This card was an old black and white photo of a kid about 5 years old dressed in a 1948 cold weather uniform of overshoes and wool coat, standing there in the middle of the winter with his tongue stuck to a flagpole.I remember that happened often when I was a kid, only the metal object was more often a pump handle. And there the kid stood and cried, frozen to the pump, until his mother came to the rescue with a pan of hot water.
We scrambled to find a charger. They're usually missing when you need them most, you know. But there it was, so it was plugged in, and the phone was re-energized without further panic. How convenient for our phones, our computers, our electric cars and cordless razors and electric lawn mowers and all other electronic gadgets, we just plug them in and get the energy that's available at every outlet. It's almost miraculous.The energy inventory then switched to part two — human energy.
Auld Lang Syne is a Scottish poem written by Robert Burns in 1788. The words of the title translate to "old long since" and the message of the song is that old times, old friends and love should not be forgotten. The words "we'll take a cup o' kindness yet" suggest a drink shared to symbolize friendship, good health, good will and "the remembrance of noble deeds." Great sentiments.The song was popularized by Guy Lombardo and his Royal Canadian orchestra from 1939 until 1977 when Lombardo died.
Muck Rack makes it simple to find people, tweets, or articles that mention any name, keyword, company, hashtag etc. We've compiled this guide to help you make the most of your search.
Selecting a term
Start searching tweets, articles from media outlets, articles mentioned in tweets, journalists'
names, titles and bios with some suggested searches:
Companies or Topics (e.g. iPhone, Microsoft)
Phrases (e.g. "cloud computing") — use quotes to keep the terms together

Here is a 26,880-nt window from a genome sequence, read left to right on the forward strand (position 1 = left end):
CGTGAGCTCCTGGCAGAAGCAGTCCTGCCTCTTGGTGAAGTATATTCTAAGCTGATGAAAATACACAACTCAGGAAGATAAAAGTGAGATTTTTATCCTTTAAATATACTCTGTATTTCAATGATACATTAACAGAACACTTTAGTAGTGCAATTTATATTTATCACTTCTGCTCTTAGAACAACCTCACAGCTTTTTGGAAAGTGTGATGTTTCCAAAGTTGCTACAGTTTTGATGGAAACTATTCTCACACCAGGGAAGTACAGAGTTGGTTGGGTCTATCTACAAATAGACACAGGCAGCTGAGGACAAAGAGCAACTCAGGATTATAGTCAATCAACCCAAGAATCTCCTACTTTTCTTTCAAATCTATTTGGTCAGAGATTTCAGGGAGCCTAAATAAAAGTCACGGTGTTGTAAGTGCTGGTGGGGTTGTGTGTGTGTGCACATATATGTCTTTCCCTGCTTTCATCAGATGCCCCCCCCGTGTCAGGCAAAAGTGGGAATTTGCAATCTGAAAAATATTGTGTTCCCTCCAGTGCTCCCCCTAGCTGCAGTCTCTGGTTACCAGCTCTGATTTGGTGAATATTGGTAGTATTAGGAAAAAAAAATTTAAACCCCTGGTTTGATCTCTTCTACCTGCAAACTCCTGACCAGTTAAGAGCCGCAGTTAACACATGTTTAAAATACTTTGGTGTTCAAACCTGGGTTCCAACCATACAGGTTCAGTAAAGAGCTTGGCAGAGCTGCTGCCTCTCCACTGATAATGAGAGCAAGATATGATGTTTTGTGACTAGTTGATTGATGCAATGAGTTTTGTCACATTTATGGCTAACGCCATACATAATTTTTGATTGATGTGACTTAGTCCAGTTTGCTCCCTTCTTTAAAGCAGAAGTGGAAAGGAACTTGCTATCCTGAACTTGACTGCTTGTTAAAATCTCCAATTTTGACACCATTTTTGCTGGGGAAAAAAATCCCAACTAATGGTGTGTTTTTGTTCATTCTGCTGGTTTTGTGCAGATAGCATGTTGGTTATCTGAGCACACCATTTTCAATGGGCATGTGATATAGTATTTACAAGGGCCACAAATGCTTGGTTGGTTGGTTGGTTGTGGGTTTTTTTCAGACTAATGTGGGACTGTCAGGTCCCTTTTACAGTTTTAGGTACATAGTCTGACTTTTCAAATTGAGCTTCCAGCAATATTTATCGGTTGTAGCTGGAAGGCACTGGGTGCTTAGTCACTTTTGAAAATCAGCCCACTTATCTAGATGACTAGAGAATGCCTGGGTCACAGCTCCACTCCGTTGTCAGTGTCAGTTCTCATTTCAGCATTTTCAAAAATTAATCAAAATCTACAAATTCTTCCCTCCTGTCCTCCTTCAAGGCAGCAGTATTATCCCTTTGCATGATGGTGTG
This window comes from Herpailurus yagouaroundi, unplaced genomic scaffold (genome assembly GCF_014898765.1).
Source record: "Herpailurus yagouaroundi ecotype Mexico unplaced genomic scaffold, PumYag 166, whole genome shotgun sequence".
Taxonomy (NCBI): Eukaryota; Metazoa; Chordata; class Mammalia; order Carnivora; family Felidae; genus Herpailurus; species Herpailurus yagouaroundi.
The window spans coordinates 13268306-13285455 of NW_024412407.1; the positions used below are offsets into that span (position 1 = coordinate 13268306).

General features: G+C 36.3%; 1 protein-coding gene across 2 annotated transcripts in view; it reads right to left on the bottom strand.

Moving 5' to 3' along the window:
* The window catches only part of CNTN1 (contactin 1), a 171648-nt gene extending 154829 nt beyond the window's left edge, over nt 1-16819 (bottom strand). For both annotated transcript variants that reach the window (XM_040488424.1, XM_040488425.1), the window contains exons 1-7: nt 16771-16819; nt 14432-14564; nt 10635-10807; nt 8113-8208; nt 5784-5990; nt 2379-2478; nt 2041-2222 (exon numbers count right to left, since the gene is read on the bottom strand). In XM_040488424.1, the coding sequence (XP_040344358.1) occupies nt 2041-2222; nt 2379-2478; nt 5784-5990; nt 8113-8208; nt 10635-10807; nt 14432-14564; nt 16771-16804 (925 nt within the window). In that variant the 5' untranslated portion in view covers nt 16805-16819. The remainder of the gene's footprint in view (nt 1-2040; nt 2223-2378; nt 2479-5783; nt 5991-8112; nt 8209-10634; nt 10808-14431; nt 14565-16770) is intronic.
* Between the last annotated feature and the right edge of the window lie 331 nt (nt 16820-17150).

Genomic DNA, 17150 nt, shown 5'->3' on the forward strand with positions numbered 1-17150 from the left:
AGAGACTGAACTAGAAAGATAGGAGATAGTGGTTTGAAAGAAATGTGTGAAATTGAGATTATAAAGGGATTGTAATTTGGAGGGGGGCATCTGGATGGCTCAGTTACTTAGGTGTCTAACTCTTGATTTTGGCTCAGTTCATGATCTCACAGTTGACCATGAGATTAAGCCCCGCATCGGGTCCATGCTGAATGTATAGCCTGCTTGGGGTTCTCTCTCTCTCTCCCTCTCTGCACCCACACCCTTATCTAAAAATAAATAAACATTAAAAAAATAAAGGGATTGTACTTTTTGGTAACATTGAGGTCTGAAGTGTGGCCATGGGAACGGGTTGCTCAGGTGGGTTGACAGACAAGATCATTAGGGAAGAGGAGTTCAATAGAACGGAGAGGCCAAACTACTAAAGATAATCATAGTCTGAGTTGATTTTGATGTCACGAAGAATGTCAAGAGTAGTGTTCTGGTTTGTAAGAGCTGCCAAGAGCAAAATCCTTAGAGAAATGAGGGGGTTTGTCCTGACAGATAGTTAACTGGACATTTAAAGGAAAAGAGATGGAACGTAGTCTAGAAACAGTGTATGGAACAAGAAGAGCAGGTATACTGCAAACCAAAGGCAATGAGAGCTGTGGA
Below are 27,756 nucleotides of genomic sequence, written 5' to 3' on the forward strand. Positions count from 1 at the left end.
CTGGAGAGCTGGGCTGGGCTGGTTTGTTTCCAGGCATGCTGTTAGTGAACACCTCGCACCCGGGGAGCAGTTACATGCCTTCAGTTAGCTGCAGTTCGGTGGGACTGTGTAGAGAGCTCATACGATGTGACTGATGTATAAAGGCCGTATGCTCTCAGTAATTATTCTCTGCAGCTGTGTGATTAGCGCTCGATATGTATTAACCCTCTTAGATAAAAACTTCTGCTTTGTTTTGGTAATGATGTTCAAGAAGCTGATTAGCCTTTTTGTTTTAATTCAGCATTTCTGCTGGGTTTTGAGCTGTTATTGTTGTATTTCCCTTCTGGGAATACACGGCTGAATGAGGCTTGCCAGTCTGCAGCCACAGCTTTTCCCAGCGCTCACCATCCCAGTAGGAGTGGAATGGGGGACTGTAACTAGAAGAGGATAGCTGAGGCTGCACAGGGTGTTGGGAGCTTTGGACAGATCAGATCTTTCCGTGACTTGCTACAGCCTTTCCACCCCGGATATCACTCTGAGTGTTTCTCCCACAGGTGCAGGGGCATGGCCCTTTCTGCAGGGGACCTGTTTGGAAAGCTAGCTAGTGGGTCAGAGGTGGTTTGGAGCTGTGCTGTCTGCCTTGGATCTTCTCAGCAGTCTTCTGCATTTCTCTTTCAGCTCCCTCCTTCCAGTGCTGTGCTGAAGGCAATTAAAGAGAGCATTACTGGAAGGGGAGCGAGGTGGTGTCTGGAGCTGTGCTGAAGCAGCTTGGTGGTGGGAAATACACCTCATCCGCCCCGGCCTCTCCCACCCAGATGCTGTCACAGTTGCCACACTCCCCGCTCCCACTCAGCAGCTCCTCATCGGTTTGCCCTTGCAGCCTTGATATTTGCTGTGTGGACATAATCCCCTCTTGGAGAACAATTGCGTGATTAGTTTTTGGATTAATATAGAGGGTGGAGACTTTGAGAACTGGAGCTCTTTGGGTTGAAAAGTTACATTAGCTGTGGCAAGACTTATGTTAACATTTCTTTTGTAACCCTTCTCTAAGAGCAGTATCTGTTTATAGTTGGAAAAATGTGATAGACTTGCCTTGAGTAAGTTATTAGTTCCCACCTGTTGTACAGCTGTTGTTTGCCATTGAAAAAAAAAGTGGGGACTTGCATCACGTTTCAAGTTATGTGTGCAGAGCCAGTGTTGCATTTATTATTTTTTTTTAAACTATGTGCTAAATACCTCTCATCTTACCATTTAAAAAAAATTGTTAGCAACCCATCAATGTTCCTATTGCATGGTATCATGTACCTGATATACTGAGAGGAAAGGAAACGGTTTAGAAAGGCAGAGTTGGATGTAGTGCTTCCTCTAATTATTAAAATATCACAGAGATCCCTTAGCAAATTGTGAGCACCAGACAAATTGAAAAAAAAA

Twitter handles (e.g. @username) — returns those who have mentioned or replied to
Names (e.g. "David Pogue")
Hashtags (e.g. #sxsw, #london2012)
Bio details (e.g. vegan, Olympics, father)
Muck Rack's Advanced Search allows for many boolean operators.
Find results that mention multiple specified terms, use AND or
+. For example, ensure each result contains both Elon Musk and Mark Zuckerberg by
searching Musk AND Zuckerberg or Musk + Zuckerberg.
Use the operators OR or , to broaden your search when you'd like either of
multiple terms to appear in results. (This is the default behavior of our search when no operators
are used). For example, results will contain either cake or cookie by searching cake OR cookie or cake,cookie
Use NOT or - to subtract results from your search. For
example, searching Disney will yield results about the Walt Disney Company as well as Walt Disney
World Resort. To exclude mentions of Disney World, search for Disney -World or Disney
When using one of these operators with a phrase, enclose it in quotation marks. For example, you can
find results about smartphones excluding Apple's iPhone 4S by searching smartphone -"iPhone
Exact case matching or punctuation
If you're searching for a brand name or keyword that relies on specific punctuation marks or capitalization, you can
find results that match your exact query by adding matchcase: before the keyword you're searching for, like matchcase:E*TRADE .
Use parentheses to separate multiple
boolean phrases. For example, to find journalists talking about having fun in Disney World or
Disneyland, search for ("disney world" OR disneyland) AND fun.
An asterisk can be used to search for any variation of a root word truncated by the asterisk. For example, searching for admin* will return results for administrator, administration, administer, administered, etc.
A near operator is an AND operator where you can control the distance between the words. You can vary the distance the near operation uses by adding a forward slash and number (between 0-99) such as strawberries NEAR/10 "whipped cream", which means the strawberries must exist within 10 words of "whipped cream".